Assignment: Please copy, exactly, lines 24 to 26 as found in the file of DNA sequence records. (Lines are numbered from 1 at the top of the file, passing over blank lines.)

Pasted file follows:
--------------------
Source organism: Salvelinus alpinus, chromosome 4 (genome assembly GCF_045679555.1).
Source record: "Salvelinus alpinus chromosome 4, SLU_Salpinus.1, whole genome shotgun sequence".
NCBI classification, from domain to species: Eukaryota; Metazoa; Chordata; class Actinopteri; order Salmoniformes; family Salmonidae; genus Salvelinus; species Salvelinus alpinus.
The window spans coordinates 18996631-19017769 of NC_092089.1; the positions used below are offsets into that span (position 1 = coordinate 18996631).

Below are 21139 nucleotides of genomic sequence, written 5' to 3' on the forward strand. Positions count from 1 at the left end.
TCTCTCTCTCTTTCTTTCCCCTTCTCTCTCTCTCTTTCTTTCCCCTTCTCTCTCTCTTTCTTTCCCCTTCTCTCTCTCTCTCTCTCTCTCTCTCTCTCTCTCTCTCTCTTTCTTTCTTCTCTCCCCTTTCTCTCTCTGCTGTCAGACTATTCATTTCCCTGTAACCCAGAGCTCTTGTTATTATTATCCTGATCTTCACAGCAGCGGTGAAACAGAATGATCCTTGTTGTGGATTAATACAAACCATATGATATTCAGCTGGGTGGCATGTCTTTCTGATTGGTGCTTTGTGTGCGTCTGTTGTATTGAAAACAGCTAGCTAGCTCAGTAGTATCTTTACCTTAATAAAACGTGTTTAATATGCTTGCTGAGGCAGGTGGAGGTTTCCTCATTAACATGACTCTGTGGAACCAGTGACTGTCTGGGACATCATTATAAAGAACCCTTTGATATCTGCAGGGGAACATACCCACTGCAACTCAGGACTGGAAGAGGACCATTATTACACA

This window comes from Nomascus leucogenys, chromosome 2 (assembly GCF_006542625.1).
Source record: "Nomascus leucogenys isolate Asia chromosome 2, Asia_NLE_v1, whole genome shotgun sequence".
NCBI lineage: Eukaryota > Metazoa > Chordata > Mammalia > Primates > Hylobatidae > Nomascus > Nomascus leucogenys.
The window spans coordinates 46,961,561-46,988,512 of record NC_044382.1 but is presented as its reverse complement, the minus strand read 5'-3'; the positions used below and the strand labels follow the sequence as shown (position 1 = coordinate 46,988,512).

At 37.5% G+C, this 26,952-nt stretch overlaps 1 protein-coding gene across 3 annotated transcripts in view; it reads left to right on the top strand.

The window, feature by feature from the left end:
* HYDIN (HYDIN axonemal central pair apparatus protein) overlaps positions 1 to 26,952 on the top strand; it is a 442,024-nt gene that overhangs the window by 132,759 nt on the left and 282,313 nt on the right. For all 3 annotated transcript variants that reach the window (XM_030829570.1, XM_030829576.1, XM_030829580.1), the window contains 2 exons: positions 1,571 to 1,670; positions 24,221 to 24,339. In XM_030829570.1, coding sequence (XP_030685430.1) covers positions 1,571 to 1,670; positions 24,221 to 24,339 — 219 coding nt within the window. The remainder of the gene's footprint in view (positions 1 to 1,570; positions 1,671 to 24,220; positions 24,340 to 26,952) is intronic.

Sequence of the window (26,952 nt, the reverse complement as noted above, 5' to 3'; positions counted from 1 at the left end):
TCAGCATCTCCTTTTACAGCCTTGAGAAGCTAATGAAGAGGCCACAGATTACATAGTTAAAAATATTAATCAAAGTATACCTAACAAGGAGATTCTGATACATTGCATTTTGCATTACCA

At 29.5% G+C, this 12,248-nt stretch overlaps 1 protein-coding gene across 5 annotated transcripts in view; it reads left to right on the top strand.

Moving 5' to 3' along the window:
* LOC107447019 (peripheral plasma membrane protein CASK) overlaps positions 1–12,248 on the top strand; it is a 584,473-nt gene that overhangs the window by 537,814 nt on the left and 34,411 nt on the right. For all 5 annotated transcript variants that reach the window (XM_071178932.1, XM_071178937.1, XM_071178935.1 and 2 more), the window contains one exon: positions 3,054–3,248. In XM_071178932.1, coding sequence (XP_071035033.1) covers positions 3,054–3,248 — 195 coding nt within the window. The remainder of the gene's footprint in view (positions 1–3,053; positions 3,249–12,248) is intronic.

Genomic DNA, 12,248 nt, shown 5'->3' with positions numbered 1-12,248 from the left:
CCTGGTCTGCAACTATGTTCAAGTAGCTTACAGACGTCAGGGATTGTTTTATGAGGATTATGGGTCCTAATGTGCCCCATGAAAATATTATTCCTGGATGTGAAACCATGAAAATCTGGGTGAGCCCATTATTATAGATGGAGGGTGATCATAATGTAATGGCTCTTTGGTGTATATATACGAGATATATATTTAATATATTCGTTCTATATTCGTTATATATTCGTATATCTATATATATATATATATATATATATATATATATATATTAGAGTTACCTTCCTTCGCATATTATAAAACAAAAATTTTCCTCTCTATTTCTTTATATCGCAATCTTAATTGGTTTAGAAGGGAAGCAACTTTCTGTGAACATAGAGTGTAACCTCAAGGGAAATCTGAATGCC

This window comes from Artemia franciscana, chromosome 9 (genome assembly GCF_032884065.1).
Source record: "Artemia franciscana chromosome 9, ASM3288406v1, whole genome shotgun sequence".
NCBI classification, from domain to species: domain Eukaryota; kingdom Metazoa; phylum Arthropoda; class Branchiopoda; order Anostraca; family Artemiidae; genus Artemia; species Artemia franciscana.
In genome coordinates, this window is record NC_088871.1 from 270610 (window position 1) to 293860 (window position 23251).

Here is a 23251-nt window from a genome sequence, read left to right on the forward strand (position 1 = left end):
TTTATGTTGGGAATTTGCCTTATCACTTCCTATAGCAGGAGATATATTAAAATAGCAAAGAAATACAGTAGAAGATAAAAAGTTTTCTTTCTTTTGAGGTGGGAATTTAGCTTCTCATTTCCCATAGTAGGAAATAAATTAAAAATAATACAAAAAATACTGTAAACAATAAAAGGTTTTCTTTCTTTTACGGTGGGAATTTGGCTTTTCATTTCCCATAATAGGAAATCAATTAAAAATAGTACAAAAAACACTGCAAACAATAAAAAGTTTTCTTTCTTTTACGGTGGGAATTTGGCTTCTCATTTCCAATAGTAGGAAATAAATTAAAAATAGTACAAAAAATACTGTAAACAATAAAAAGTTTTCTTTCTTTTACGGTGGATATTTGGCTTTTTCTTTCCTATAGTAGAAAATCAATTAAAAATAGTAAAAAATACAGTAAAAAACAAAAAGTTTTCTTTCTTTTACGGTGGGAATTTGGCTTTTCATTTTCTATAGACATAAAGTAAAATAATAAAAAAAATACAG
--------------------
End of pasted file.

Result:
In genome coordinates, this window is record NC_088871.1 from 270610 (window position 1) to 293860 (window position 23251).

Here is a 23251-nt window from a genome sequence, read left to right on the forward strand (position 1 = left end):
TTTATGTTGGGAATTTGCCTTATCACTTCCTATAGCAGGAGATATATTAAAATAGCAAAGAAATACAGTAGAAGATAAAAAGTTTTCTTTCTTTTGAGGTGGGAATTTAGCTTCTCATTTCCCATAGTAGGAAATAAATTAAAAATAATACAAAAAATACTGTAAACAATAAAAGGTTTTCTTTCTTTTACGGTGGGAATTTGGCTTTTCATTTCCCATAATAGGAAATCAATTAAAAATAGTACAAAAAACACTGCAAACAATAAAAAGTTTTCTTTCTTTTACGGTGGGAATTTGGCTTCTCATTTCCAATAGTAGGAAATAAATTAAAAATAGTACAAAAAATACTGTAAACAATAAAAAGTTTTCTTTCTTTTACGGTGGATATTTGGCTTTTTCTTTCCTATAGTAGAAAATCAATTAAAAATAGTAAAAAATACAGTAAAAAACAAAAAGTTTTCTTTCTTTTACGGTGGGAATTTGGCTTTTCATTTTCTATAGACATAAAGTAAAATAATAAAAAAAATACAG